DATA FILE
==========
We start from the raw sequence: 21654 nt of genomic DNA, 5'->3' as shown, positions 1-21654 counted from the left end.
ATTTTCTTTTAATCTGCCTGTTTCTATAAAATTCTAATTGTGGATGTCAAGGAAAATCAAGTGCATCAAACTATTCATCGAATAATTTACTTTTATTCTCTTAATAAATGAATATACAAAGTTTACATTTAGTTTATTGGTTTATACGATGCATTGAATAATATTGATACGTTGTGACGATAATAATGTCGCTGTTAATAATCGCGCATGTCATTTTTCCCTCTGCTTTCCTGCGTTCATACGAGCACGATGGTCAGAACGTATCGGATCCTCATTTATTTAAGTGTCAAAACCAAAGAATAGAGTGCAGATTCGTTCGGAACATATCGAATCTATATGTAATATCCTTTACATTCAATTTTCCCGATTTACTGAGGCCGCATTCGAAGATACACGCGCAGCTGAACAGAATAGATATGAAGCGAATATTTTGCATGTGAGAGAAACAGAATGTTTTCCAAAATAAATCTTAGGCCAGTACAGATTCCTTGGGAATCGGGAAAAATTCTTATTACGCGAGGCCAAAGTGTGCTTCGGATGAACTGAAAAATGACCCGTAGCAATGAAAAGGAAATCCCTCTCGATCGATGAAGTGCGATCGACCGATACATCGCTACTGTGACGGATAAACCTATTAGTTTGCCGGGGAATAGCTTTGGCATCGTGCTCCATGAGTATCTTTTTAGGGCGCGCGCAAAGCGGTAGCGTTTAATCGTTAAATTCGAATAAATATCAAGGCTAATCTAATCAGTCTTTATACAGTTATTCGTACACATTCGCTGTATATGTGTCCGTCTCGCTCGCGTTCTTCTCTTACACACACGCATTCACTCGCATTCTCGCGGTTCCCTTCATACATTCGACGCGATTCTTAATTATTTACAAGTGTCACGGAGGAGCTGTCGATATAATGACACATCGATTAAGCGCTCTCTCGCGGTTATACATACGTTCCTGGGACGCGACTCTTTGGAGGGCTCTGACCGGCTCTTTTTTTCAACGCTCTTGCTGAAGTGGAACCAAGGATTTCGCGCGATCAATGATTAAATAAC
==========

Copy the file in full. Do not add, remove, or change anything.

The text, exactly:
We start from the raw sequence: 21654 nt of genomic DNA, 5'->3' as shown, positions 1-21654 counted from the left end.
ATTTTCTTTTAATCTGCCTGTTTCTATAAAATTCTAATTGTGGATGTCAAGGAAAATCAAGTGCATCAAACTATTCATCGAATAATTTACTTTTATTCTCTTAATAAATGAATATACAAAGTTTACATTTAGTTTATTGGTTTATACGATGCATTGAATAATATTGATACGTTGTGACGATAATAATGTCGCTGTTAATAATCGCGCATGTCATTTTTCCCTCTGCTTTCCTGCGTTCATACGAGCACGATGGTCAGAACGTATCGGATCCTCATTTATTTAAGTGTCAAAACCAAAGAATAGAGTGCAGATTCGTTCGGAACATATCGAATCTATATGTAATATCCTTTACATTCAATTTTCCCGATTTACTGAGGCCGCATTCGAAGATACACGCGCAGCTGAACAGAATAGATATGAAGCGAATATTTTGCATGTGAGAGAAACAGAATGTTTTCCAAAATAAATCTTAGGCCAGTACAGATTCCTTGGGAATCGGGAAAAATTCTTATTACGCGAGGCCAAAGTGTGCTTCGGATGAACTGAAAAATGACCCGTAGCAATGAAAAGGAAATCCCTCTCGATCGATGAAGTGCGATCGACCGATACATCGCTACTGTGACGGATAAACCTATTAGTTTGCCGGGGAATAGCTTTGGCATCGTGCTCCATGAGTATCTTTTTAGGGCGCGCGCAAAGCGGTAGCGTTTAATCGTTAAATTCGAATAAATATCAAGGCTAATCTAATCAGTCTTTATACAGTTATTCGTACACATTCGCTGTATATGTGTCCGTCTCGCTCGCGTTCTTCTCTTACACACACGCATTCACTCGCATTCTCGCGGTTCCCTTCATACATTCGACGCGATTCTTAATTATTTACAAGTGTCACGGAGGAGCTGTCGATATAATGACACATCGATTAAGCGCTCTCTCGCGGTTATACATACGTTCCTGGGACGCGACTCTTTGGAGGGCTCTGACCGGCTCTTTTTTTCAACGCTCTTGCTGAAGTGGAACCAAGGATTTCGCGCGATCAATGATTAAATAAC